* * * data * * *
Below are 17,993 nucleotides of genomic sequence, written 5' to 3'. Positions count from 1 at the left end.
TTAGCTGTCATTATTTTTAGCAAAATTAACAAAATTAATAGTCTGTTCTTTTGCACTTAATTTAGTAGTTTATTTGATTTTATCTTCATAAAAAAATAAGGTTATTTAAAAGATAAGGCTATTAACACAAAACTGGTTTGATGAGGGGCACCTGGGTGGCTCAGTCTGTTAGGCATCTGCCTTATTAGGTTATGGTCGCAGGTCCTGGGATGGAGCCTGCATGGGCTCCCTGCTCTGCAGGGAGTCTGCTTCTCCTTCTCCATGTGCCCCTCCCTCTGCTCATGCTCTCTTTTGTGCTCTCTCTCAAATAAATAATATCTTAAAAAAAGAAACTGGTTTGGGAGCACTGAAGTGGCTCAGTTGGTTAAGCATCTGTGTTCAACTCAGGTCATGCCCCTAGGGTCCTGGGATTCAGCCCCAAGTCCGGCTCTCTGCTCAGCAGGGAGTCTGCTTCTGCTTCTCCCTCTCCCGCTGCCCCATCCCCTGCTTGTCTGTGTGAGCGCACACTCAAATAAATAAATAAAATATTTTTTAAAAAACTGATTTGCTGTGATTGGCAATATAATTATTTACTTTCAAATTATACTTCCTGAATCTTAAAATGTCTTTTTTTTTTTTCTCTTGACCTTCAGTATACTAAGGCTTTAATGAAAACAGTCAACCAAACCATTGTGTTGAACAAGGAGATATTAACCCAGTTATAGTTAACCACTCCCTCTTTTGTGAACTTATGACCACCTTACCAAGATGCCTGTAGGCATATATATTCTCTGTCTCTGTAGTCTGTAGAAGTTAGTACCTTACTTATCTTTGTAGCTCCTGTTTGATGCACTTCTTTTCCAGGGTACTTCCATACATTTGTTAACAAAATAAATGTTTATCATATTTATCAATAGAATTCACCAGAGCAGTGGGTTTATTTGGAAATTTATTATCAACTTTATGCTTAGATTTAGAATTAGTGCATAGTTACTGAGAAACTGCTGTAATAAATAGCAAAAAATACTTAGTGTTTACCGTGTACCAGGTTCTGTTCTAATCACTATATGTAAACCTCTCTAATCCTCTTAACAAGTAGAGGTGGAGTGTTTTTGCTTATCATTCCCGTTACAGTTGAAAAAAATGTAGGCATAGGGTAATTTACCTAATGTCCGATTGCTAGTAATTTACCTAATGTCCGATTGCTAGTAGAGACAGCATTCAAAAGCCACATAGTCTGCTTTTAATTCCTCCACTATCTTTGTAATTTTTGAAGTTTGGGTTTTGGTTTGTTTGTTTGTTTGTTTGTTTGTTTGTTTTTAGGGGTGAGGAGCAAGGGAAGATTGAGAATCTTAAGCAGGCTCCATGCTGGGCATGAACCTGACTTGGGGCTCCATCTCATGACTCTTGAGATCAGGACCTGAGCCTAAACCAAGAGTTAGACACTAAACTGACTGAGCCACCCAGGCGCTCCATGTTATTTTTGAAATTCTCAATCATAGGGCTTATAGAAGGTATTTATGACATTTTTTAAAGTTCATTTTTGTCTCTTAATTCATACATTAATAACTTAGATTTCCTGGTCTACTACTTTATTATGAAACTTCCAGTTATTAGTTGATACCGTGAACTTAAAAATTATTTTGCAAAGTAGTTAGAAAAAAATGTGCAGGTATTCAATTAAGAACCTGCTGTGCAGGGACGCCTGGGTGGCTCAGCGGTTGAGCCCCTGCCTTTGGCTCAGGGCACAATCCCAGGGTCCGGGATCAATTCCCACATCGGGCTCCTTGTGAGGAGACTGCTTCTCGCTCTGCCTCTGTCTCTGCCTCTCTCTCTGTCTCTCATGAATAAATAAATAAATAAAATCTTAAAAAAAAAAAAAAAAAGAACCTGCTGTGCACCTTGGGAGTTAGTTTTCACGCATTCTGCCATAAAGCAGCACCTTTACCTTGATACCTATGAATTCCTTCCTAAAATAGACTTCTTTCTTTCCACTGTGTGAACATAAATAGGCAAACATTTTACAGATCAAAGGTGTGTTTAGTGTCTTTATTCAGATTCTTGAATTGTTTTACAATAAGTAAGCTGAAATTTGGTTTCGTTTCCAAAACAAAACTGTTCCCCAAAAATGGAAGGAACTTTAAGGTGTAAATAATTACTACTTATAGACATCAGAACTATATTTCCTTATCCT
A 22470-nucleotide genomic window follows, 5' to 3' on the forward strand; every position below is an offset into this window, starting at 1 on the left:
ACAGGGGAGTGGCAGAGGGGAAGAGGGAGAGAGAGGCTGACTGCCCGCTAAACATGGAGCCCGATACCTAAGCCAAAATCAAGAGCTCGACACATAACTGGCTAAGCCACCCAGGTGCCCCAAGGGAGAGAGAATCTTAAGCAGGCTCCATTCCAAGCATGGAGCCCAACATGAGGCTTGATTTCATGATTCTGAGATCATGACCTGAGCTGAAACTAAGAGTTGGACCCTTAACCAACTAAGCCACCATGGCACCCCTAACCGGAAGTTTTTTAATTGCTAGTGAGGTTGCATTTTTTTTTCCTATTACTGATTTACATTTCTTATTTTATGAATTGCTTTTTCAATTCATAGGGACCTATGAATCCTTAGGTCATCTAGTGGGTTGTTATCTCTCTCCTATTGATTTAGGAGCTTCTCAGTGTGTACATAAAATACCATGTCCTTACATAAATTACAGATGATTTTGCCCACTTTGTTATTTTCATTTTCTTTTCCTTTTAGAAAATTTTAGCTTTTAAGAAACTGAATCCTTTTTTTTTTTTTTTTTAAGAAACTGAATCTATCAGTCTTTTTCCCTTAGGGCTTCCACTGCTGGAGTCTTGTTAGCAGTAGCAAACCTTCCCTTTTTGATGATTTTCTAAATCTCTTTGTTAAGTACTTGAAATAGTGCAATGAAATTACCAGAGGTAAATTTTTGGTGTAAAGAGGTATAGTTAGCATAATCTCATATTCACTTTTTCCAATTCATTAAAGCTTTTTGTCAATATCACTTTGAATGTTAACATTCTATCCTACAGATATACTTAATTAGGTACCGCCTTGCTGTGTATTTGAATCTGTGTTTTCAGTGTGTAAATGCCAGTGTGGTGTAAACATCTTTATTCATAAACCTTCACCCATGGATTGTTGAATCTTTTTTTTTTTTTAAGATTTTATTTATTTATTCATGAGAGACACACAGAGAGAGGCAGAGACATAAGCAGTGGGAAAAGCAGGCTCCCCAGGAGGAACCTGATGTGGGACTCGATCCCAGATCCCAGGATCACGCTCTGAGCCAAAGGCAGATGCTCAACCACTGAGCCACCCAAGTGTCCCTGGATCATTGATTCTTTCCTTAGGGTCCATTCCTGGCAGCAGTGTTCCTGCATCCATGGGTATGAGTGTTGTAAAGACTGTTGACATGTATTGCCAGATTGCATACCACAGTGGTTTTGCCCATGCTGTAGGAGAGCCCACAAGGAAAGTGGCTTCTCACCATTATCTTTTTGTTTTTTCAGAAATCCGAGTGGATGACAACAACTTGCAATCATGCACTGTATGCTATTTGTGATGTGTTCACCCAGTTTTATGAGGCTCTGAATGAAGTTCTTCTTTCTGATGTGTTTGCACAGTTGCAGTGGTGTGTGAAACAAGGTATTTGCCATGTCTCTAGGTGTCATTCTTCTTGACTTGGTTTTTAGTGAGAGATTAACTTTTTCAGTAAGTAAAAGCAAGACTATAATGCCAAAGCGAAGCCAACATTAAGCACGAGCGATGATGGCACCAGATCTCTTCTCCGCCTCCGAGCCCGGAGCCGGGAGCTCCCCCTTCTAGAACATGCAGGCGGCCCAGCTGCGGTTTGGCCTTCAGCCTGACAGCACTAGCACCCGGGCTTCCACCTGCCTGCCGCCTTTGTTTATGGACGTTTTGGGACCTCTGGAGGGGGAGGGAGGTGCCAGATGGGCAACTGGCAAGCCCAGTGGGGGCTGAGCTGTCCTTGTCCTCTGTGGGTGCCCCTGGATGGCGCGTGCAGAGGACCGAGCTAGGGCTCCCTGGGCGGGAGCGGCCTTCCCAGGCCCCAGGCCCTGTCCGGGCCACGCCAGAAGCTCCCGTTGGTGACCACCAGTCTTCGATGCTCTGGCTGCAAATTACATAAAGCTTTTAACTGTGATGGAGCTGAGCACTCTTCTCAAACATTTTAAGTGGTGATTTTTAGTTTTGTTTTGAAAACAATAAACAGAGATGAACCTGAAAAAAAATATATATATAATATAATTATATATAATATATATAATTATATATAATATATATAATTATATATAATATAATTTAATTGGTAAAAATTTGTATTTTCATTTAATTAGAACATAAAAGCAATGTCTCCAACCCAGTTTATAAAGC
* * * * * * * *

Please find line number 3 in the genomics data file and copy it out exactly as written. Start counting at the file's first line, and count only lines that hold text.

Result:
A 22470-nucleotide genomic window follows, 5' to 3' on the forward strand; every position below is an offset into this window, starting at 1 on the left: